So, what are the “infirmities” that Paul found worth in in 2 Corinthians 11:30? It was all his troubles and hindrances delineated in the previous eight verses! He did not find value in being praised by men, receiving religionists’ approval, et cetera. He found value in remembering that Jesus Christ was strong when he was weak (2 Corinthians 12:7-10). In the grand scheme of things, Paul’s suffering was nothing. Gentiles were being saved from idolatry and hell, and God’s grace that was saving them from sin was saving him from misery and defeat! “[30] If I must needs glory, I will glory of the things which concern mine infirmities. [31] The God and Father of our Lord Jesus Christ, which is blessed for evermore, knoweth that I lie not.”

“Now the things which I write unto you, behold, before God, I lie not.”

Throughout the first 19 verses of chapter 1, Paul discusses his special apostleship and message. He continued this into chapter 2. We will only focus on chapter 1 here. In verses 1, 11-12, 15-16, 17-18, and 19, we see Paul giving five reasons why his apostleship and message are totally separate from the 12 apostles’ ministry and message.

“[1] Paul, an apostle, (not of men, neither by man, but by Jesus Christ, and God the Father, who raised him from the dead;)… [11] But I certify you, brethren, that the gospel which was preached of me is not after man. [12] For I neither received it of man, neither was I taught it, but by the revelation of Jesus Christ. [15] But when it pleased God, who separated me from my mother’s womb, and called me by his grace, [16] To reveal his Son in me, that I might preach him among the heathen; immediately I conferred not with flesh and blood: [17] Neither went I up to Jerusalem to them which were apostles before me; but I went into Arabia, and returned again unto Damascus. [18] Then after three years I went up to Jerusalem to see Peter, and abode with him fifteen days. [19] But other of the apostles saw I none, save James the Lord’s brother.”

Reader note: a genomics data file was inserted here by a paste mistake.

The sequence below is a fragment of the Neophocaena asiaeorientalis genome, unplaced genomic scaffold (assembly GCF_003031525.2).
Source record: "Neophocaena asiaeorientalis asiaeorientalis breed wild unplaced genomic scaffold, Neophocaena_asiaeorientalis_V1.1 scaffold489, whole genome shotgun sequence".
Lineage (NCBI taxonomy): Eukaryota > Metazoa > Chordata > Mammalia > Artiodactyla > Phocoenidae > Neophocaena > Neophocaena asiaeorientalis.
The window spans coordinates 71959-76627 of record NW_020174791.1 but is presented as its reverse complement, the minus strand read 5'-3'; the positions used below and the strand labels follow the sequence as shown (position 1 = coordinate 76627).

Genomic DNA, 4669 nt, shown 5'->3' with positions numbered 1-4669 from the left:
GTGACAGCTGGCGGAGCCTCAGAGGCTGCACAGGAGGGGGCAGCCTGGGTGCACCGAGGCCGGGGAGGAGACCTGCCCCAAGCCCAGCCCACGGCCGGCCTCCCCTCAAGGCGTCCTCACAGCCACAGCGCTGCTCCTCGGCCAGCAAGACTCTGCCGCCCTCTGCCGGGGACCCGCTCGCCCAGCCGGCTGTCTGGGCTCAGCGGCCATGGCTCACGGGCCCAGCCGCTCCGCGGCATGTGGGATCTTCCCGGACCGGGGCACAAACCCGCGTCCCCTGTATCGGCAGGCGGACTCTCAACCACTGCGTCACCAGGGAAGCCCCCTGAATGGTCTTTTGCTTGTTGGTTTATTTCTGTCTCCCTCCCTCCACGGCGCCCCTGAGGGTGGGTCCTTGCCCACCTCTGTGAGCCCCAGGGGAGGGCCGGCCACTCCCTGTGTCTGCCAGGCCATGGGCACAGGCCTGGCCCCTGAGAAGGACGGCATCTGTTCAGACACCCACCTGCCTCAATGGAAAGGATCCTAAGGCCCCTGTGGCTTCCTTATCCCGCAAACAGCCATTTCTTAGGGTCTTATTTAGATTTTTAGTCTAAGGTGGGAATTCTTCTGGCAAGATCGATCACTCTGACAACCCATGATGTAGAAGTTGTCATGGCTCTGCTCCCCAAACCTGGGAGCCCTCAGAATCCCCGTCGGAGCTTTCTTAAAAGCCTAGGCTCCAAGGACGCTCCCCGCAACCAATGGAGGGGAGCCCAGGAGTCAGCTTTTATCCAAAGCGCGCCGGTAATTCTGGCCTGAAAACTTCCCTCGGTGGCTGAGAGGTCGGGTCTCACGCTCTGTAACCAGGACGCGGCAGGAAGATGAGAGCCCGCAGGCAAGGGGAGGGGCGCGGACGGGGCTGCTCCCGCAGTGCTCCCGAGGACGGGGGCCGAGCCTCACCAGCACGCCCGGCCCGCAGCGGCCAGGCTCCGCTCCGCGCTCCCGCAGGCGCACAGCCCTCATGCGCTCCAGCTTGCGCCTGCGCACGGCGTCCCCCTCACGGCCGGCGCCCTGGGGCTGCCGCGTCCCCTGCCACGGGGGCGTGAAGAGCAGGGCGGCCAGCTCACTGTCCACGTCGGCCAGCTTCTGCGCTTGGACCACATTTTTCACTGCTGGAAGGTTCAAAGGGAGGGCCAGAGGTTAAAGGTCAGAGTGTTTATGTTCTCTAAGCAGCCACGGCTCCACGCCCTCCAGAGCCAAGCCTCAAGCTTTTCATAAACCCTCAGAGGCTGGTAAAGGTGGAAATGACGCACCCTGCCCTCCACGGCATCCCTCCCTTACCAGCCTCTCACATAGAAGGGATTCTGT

Paul did not have contact with any of the 12 apostles for the first three years of his Christian life. He received divine revelation directly from the risen, ascended, and glorified Jesus Christ. The 12 apostles taught Paul nothing. Rather, he taught them something (Galatians 2:2,6-8). This “lie not” statement is related to the final “lie not,” which we now discuss.

“Whereunto I am ordained a preacher, and an apostle, (I speak the truth in Christ, and lie not;) a teacher of the Gentiles in faith and verity.”

There were various people—especially false teachers in Corinth (see 2 Corinthians chapters 10-13)—who denied Paul’s apostleship to the Gentiles. Jewish false teachers would especially try to discredit Paul, since his ministry was so radically different from the Old Testament prophetic program. Whenever Paul would claim that he was an apostle of Jesus Christ, his critics would call him a liar. Hence, he wrote “I lie not” in 1 Timothy 2:7. He lied not in that he was indeed—in faith and in verity—truly “a teacher of the Gentiles.”


Regarding these four instances, Paul was being accused of lying. He was affirming that he was telling the truth concerning these four issues. They were important truths that needed to be believed instead of being casually brushed off as falsehoods.

Also see:
» What about Romans 10:9-10?
» Why did Jesus forbid others from preaching that He was Christ?
» Who was Judas’ replacement—Matthias or Paul?